On a daily basis, about one hundred tons of interplanetary material drifts down to the Earth’s surface. Most of the smallest interplanetary particles that reach the Earth’s surface are the tiny dust particles that are released by comets as their ices vaporize in the solar neighborhood. The vast majority of the larger interplanetary material that reaches the Earth’s surface originates as the collision fragments of asteroids that have run into one another some eons ago.
With an average interval of about 10,000 years, rocky or iron asteroids larger than about 100 meters would be expected to reach the Earth’s surface and cause local disasters or produce the tidal waves that can inundate low lying coastal areas. On an average of every several hundred thousand years or so, asteroids larger than a kilometer could cause global disasters. In this case, the impact debris would spread throughout the Earth’s atmosphere so that plant life would suffer from acid rain, partial blocking of sunlight, and from the firestorms resulting from heated impact debris raining back down upon the Earth’s surface. Since their orbital paths often cross that of the Earth, collisions with near-Earth objects have occurred in the past and we should remain alert to the possibility of future close Earth approaches. It seems prudent to mount efforts to discover and study these objects, to characterize their sizes, compositions and structures and to keep an eye upon their future trajectories.
Because of the ongoing search efforts to find nearly all the large NEOs, objects will occasionally be found to be on very close Earth approaching trajectories. Great care must then be taken to verify any Earth collision predictions that are made. Given the extremely unlikely nature of such a collision, almost all of these predictions will turn out to be false alarms. However, if an object is verified to be on an Earth colliding trajectory, it seems likely that this collision possibility will be known several years prior to the actual event. Given several years warning time, existing technology could be used to deflect the threatening object away from Earth. The key point in this mitigation process is to find the threatening object years ahead of time so that an orderly international campaign can be mounted to send spacecraft to the threatening object. One of the techniques suggested for deflecting an asteroid includes nuclear fusion weapons set off above the surface to slightly change the asteroid’s velocity without fracturing it. High speed neutrons from the explosion would irradiate a shell of material on the surface of the asteroid facing the explosion. The material in this surface shell would then expand and blow off, thus producing a recoil upon the asteroid itself. A very modest velocity change in the asteroid’s motion (only a few millimeters per second), acting over several years, can cause the asteroid to miss the Earth entirely. However, the trick is to gently nudge the asteroid out of harm’s way and not to blow it up. This latter option, though popular in the movies, only creates a bigger problem when all the pieces encounter the Earth. Another option that has been discussed includes the establishment of large solar sails on a small threatening object so that the pressure of sunlight could eventually redirect the object away from its predicted Earth collision.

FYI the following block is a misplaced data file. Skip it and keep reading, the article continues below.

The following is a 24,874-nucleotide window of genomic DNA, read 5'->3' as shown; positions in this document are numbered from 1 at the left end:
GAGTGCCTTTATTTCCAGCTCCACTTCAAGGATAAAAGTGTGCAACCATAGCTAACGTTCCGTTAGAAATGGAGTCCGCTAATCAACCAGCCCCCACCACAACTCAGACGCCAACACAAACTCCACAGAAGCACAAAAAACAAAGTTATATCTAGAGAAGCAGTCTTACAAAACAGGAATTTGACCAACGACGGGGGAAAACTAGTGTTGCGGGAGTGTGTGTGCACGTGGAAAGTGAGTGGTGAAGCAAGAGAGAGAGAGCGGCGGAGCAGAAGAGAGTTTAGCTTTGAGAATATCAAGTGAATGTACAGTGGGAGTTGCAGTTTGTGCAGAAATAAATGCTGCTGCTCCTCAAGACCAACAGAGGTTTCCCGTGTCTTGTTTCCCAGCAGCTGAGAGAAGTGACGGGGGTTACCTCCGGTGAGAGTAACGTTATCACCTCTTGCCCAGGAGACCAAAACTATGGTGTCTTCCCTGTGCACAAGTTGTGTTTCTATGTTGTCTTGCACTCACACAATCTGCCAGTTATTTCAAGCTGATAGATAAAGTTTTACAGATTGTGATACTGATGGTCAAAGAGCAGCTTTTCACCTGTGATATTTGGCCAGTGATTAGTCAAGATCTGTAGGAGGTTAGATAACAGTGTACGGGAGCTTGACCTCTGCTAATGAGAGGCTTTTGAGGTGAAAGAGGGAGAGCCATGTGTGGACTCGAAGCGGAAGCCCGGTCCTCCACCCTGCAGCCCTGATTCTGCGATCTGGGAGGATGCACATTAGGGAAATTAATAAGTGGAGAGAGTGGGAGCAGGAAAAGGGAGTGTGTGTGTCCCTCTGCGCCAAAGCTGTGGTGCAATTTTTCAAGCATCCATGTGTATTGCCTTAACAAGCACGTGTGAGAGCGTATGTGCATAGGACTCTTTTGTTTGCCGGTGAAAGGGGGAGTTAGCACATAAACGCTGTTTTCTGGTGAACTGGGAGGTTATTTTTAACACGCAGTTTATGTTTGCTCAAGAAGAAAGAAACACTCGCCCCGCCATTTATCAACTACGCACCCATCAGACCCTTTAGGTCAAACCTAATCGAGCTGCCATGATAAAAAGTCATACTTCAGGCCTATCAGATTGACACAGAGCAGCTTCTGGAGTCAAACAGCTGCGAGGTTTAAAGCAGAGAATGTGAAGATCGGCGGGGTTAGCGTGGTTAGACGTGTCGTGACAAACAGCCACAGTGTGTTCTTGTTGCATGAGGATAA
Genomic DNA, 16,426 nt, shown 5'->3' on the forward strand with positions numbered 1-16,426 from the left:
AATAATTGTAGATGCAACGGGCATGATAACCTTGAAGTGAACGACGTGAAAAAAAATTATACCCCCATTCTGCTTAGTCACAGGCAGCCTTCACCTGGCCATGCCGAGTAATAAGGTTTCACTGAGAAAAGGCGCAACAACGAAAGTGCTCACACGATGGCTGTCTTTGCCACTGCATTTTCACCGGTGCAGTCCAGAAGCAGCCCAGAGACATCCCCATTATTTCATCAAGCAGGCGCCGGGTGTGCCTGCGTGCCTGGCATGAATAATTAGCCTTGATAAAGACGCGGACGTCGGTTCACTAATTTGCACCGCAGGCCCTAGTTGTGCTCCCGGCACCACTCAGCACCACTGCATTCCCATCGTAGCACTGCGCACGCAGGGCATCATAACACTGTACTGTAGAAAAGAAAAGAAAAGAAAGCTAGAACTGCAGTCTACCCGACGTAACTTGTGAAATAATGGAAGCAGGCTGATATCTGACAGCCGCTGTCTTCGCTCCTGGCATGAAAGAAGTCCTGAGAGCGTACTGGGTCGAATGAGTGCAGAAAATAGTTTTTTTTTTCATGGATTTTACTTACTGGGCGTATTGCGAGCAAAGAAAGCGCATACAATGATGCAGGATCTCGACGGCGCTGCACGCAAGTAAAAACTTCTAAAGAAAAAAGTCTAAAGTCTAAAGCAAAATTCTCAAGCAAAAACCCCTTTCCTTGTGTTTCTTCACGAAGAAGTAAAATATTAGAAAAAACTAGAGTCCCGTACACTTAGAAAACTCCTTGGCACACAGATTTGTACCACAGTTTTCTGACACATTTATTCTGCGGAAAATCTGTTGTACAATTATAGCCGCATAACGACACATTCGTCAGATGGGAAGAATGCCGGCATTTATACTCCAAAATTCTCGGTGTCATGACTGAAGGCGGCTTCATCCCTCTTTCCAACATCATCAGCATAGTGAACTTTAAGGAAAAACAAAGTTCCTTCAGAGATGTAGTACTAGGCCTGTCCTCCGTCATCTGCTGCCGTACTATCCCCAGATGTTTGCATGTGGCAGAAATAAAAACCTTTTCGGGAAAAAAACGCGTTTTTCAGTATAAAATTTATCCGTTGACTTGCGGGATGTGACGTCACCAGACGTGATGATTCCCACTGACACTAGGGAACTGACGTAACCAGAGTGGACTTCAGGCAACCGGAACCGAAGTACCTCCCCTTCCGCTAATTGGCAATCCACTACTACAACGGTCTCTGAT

No one should be overly concerned about an Earth impact of an asteroid or comet. The threat to any one person from auto accidents, disease, other natural disasters and a variety of other problems is much higher than the threat from NEOs. Over long periods of time, however, the chances of the Earth being impacted are not negligible so that some form of NEO insurance is warranted. At the moment, our best insurance rests with the NEO scientists and their efforts to first find these objects and then track their motions into the future. We need to first find them, then keep an eye on them.